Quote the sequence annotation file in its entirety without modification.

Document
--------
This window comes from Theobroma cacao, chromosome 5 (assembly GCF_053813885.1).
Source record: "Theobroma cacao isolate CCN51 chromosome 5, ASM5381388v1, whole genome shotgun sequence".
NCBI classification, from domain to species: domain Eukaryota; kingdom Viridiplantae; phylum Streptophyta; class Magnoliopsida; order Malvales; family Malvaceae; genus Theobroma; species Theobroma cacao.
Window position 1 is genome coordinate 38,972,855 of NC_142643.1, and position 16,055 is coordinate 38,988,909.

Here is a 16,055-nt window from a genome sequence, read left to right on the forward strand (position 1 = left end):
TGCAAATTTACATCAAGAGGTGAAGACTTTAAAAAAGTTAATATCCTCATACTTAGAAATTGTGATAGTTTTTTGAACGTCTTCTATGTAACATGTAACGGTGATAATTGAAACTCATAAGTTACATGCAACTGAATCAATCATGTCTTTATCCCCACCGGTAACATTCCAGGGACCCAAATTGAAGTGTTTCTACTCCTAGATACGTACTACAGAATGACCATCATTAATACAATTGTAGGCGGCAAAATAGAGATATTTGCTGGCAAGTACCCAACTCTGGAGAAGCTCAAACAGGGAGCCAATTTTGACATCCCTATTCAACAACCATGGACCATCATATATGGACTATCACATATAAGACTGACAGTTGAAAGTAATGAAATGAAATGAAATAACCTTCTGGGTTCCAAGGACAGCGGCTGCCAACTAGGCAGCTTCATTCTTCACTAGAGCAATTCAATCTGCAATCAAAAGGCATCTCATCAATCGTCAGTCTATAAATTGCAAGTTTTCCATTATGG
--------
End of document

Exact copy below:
This window comes from Theobroma cacao, chromosome 5 (assembly GCF_053813885.1).
Source record: "Theobroma cacao isolate CCN51 chromosome 5, ASM5381388v1, whole genome shotgun sequence".
NCBI classification, from domain to species: domain Eukaryota; kingdom Viridiplantae; phylum Streptophyta; class Magnoliopsida; order Malvales; family Malvaceae; genus Theobroma; species Theobroma cacao.
Window position 1 is genome coordinate 38,972,855 of NC_142643.1, and position 16,055 is coordinate 38,988,909.

Here is a 16,055-nt window from a genome sequence, read left to right on the forward strand (position 1 = left end):
TGCAAATTTACATCAAGAGGTGAAGACTTTAAAAAAGTTAATATCCTCATACTTAGAAATTGTGATAGTTTTTTGAACGTCTTCTATGTAACATGTAACGGTGATAATTGAAACTCATAAGTTACATGCAACTGAATCAATCATGTCTTTATCCCCACCGGTAACATTCCAGGGACCCAAATTGAAGTGTTTCTACTCCTAGATACGTACTACAGAATGACCATCATTAATACAATTGTAGGCGGCAAAATAGAGATATTTGCTGGCAAGTACCCAACTCTGGAGAAGCTCAAACAGGGAGCCAATTTTGACATCCCTATTCAACAACCATGGACCATCATATATGGACTATCACATATAAGACTGACAGTTGAAAGTAATGAAATGAAATGAAATAACCTTCTGGGTTCCAAGGACAGCGGCTGCCAACTAGGCAGCTTCATTCTTCACTAGAGCAATTCAATCTGCAATCAAAAGGCATCTCATCAATCGTCAGTCTATAAATTGCAAGTTTTCCATTATGG